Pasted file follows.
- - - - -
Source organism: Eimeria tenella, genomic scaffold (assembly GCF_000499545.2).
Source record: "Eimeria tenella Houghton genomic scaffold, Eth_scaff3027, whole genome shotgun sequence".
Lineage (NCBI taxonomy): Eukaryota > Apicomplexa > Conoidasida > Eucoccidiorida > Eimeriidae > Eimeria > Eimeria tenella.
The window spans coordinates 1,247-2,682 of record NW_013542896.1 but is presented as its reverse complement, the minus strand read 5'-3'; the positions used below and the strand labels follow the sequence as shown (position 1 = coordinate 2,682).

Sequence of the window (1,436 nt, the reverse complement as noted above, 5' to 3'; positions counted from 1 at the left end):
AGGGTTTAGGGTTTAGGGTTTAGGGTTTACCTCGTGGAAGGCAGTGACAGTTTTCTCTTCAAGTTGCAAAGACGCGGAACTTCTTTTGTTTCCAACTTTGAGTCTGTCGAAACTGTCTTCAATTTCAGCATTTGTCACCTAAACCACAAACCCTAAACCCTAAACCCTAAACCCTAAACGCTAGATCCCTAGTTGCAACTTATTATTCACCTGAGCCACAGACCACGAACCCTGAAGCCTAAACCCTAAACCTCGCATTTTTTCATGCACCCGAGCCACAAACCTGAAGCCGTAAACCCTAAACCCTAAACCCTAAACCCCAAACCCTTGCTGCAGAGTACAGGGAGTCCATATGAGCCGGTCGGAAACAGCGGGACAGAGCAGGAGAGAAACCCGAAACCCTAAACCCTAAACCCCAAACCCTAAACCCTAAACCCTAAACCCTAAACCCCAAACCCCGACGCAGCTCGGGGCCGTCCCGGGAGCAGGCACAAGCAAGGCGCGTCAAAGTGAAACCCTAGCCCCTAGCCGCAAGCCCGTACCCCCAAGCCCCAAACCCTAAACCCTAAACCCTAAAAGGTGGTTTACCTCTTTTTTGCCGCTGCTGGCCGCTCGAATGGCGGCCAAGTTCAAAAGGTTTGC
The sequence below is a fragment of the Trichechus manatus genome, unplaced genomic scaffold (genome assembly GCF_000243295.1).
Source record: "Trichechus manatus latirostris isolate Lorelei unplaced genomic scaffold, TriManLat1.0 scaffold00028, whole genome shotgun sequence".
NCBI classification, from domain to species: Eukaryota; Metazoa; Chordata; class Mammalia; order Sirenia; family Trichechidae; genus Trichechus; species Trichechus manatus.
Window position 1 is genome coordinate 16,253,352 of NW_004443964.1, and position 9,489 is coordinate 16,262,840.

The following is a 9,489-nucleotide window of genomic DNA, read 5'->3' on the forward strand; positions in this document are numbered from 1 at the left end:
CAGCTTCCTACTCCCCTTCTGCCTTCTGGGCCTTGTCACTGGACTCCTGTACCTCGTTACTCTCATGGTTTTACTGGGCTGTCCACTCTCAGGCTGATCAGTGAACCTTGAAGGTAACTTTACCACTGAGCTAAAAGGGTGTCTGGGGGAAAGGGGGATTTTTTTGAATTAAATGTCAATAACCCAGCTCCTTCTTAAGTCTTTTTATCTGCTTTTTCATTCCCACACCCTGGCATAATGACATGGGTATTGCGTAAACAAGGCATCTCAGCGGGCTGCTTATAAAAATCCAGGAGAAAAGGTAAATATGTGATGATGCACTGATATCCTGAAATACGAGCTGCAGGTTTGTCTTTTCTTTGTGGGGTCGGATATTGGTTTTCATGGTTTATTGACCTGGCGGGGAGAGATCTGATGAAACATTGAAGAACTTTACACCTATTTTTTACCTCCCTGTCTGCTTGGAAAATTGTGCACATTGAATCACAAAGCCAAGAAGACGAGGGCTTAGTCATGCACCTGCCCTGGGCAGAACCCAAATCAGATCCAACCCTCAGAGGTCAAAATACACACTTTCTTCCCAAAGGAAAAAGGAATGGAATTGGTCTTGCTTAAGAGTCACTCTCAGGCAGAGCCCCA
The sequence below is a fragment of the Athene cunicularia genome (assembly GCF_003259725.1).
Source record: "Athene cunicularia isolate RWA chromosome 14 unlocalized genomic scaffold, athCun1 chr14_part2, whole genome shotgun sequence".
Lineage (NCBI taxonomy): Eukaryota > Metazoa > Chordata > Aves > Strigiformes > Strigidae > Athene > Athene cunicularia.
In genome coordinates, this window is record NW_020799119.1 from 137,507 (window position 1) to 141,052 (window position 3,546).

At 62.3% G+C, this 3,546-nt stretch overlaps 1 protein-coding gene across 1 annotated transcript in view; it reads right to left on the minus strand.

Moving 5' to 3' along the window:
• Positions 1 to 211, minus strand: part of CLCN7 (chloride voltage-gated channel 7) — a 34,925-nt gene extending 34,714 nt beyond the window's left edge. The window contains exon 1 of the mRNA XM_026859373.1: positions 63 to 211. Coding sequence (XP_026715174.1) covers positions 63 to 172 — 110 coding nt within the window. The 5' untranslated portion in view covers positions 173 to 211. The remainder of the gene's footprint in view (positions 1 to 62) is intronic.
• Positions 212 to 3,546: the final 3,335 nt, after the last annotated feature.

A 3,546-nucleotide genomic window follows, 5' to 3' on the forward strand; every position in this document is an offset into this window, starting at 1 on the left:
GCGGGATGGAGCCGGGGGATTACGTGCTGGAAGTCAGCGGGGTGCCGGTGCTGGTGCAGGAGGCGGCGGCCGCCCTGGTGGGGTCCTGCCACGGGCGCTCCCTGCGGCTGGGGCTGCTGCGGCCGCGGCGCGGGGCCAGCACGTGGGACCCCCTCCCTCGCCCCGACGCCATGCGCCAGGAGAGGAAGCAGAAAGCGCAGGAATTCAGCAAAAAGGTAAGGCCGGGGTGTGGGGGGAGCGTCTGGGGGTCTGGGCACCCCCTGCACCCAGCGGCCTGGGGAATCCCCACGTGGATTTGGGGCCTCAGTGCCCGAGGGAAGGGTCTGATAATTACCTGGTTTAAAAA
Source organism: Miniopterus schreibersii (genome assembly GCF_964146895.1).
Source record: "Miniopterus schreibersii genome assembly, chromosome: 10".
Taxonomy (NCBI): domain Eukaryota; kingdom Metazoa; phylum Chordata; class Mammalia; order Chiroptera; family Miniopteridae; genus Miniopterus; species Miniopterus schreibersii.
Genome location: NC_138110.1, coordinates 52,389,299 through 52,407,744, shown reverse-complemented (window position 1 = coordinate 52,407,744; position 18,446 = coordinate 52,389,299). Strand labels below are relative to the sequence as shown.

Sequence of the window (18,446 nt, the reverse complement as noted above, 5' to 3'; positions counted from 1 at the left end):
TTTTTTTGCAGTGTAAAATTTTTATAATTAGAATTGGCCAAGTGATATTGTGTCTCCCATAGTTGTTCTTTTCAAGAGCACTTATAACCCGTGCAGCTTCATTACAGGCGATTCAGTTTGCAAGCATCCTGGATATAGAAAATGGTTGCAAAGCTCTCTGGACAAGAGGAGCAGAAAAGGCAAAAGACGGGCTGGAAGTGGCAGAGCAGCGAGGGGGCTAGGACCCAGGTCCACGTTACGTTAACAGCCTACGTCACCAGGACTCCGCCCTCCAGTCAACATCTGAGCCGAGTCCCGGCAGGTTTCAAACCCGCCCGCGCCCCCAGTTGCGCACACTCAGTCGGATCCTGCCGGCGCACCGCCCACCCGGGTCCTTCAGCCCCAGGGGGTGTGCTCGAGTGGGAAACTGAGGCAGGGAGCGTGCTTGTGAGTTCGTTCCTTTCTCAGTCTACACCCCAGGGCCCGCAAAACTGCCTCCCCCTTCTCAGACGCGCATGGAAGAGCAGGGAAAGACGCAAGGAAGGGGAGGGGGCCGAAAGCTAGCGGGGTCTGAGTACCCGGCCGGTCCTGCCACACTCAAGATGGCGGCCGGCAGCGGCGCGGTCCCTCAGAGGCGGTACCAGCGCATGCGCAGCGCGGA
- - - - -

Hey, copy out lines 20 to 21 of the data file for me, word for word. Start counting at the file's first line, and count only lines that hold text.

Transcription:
• Positions 212 to 3,546: the final 3,335 nt, after the last annotated feature.

A 3,546-nucleotide genomic window follows, 5' to 3' on the forward strand; every position in this document is an offset into this window, starting at 1 on the left: